Receivership

So “business as usual” includes stealing?

Receivers could struggle to find a buyer for Dick Smith, with the firm’s receivership likely to signal the end of one of Australasia’s best-known high street brands, says a retail commentator.

A lending syndicate led by HSBC and National Australia Bank appointed receivers Ferrier Hodgson to the struggling electronics seller yesterday. Dick Smith – which operates 393 stores, 62 of them in New Zealand, and has 3300 employees – has itself appointed McGrathNicol as voluntary administrator.

The receivership comes after the retailer abandoned its profit forecast last month amid a sales slump that left the firm with high levels of excess stock, which had to be heavily discounted in the lead-up to Christmas.

Prices were slashed by up to 80% in the fire sale, but it failed to have the desired effect.

Yesterday, Dick Smith chairman Rob Murray said December sales had fallen below expectations. Read more »

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The ultimate example of the perils of dealing with second tier financiers

No matter how well heeled one is, there can often be a time when a second tier financier is required to bridge the funding gaps the normal trading banks won’t.

Our main banks are conservative with a capital C but in a twisted manner. They take enormous risks funding home owners into mortgages that at times are greater than 95%. But when it comes to property development they will generally only fund upto 70% of the total costs and they expect to be the last cab off the rank but first ranking – reducing their risk exposure to almost nothing.

Developers often undertake huge projects. Hardly any developer will sit on millions just to plug into a development when logic persuades them to invest their equity.

That ultimately leaves the necessity of dealing with second ranking funders. The types of which existed in spades before the GFC when most in our country were wiped out.

Most second ranking finance companies are scoundrels and owned by private individuals. Half the time the Modus Operandi is to screw the developer and the financiers look for any opportunity to pull the rug on unsuspecting developers.

Hardly a surprise to see this developer have the embarrassment of ?having a trick played by a financier in the public domain. What is most interesting in this instance is that the developer has settled the matter which clearly signals he had no issues with finance and more clearly signals that the financier was the issue.

Tony Gapes is set to take back control of New Zealand’s most intensive affordable housing project after receivers last night confirmed the property developer has settled a company debt.

Some 420 apartments and townhouses are planned for the Springpark estate on a 10.5ha site in Auckland’s Mt Wellington. The first stage is expected to be completed next year.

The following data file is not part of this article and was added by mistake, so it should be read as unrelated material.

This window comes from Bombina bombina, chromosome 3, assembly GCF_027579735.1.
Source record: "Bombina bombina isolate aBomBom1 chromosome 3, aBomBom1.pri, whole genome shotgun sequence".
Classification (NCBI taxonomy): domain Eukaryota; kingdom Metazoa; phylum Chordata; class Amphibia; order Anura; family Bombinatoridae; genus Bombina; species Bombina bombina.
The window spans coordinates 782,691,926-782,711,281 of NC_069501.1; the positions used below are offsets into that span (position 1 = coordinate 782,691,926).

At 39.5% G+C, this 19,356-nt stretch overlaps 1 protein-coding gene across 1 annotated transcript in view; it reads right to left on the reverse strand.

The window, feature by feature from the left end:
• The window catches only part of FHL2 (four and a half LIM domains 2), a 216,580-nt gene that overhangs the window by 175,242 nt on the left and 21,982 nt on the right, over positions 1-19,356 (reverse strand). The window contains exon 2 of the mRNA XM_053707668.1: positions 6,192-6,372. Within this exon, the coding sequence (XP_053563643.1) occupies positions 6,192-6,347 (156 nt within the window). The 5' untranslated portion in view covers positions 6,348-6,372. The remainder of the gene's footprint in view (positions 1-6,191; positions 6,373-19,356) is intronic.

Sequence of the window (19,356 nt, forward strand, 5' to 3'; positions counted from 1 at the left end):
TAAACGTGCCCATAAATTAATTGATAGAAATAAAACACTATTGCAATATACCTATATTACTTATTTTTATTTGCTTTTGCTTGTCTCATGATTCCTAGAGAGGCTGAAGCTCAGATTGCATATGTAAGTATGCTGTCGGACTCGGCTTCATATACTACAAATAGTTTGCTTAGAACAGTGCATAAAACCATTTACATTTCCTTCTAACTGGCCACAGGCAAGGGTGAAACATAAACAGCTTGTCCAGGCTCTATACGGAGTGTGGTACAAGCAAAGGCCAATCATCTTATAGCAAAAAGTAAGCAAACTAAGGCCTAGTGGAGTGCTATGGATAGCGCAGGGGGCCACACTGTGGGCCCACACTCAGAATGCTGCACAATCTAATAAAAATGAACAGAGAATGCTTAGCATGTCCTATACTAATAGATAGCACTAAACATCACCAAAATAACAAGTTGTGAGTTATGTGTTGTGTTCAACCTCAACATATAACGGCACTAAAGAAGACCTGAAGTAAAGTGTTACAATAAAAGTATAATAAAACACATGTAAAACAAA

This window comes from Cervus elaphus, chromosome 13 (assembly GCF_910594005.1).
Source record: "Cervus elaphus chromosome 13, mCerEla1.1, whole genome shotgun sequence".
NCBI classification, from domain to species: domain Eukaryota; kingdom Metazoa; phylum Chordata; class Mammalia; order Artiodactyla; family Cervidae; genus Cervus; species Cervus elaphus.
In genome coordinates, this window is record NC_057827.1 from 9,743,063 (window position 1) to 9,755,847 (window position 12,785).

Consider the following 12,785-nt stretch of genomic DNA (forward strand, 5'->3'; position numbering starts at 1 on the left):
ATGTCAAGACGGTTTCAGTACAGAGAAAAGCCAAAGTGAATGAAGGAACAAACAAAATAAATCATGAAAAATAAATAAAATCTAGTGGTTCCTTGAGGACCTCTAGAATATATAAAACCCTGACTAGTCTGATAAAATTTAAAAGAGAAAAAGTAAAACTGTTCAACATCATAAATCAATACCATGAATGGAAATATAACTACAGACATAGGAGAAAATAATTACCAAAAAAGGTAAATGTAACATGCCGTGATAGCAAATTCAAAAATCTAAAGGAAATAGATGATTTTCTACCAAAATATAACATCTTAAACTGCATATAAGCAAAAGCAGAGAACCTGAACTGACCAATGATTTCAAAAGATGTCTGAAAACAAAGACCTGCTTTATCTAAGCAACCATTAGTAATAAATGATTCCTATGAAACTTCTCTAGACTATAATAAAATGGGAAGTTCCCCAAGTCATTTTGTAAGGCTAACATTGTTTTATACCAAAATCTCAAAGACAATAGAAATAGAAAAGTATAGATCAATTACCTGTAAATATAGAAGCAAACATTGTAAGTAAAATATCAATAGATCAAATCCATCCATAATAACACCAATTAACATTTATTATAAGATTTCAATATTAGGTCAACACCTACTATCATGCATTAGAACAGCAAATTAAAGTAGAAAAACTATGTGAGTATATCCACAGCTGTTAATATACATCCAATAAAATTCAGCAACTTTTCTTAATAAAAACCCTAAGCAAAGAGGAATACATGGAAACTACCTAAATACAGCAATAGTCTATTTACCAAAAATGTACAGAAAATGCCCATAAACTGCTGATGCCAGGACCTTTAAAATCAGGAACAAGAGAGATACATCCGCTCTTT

Springpark is seen as an affordable homes project, with townhouses in stage one priced from $399,000 to $554,000. Most have already sold. ? Read more »

The Internet Party and Postie Plus. No, really

Postie Plus is in trouble. ?One News reports

Today staff were told the company, which has been dressing Kiwis for more than 100 years, has been placed in voluntary administration after racking up millions of dollars in debt.

“Last year they lost $10.6 million. I suspect that 2014 was going to be heading towards an even worst result,” says Martin Allison of investment managers Craigs Investment Partners.

“The banks have said ‘enough’. The administrators have been called in.”

Oh bugger.

What does this have to do with the Internet Party, you ask?

Well, it gets ridiculous quickly, but here it goes: ?The Internet Party leader, Laila Harre is a unionist from way back. ?In fact, she left a union (did she really? ?I doubt it)… let’s say she is on a sabbatical from the union, so her heart is still very strongly linked to industrial employment issues.

So, as you expect, upon hearing the news about Postie Plus, she took to Twitter

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If I was Vikram Kumar and Kim Dotcom, I’d like her to focus on what I was paying her for, but that’s not the issue right now. ?Look what happened next: ? Read more »

Government needs to shake up insolvency practice

The NBR had a great article on the weekend about the slow burning?Insolvency Practitioners Bill. Written by?Murray Tingey, David Friar and Wayne Hofer from Bell Gully it highlights why there needs to be some controls and licensing around insolvency practitioners.

More than two years after the Commerce Committee reported back on the Insolvency Practitioners Bill, Parliament took up the second reading of the Bill on September 26 ? the next step in what has been a long and protracted process.

Under the current law, the restrictions on who can be an insolvency practitioner (such as a liquidator or receiver) are limited.? You must be over 18, not bankrupt or subject to the Mental Health Act, not related to the company, and not have a dishonesty conviction in the past 5 years.

There is no requirement that the practitioner have any minimum skills, qualification or experience, or even any requirement that the practitioner live in New Zealand.? There are also difficulties in enforcing the requirements as to who can be an insolvency practitioner. ? Read more »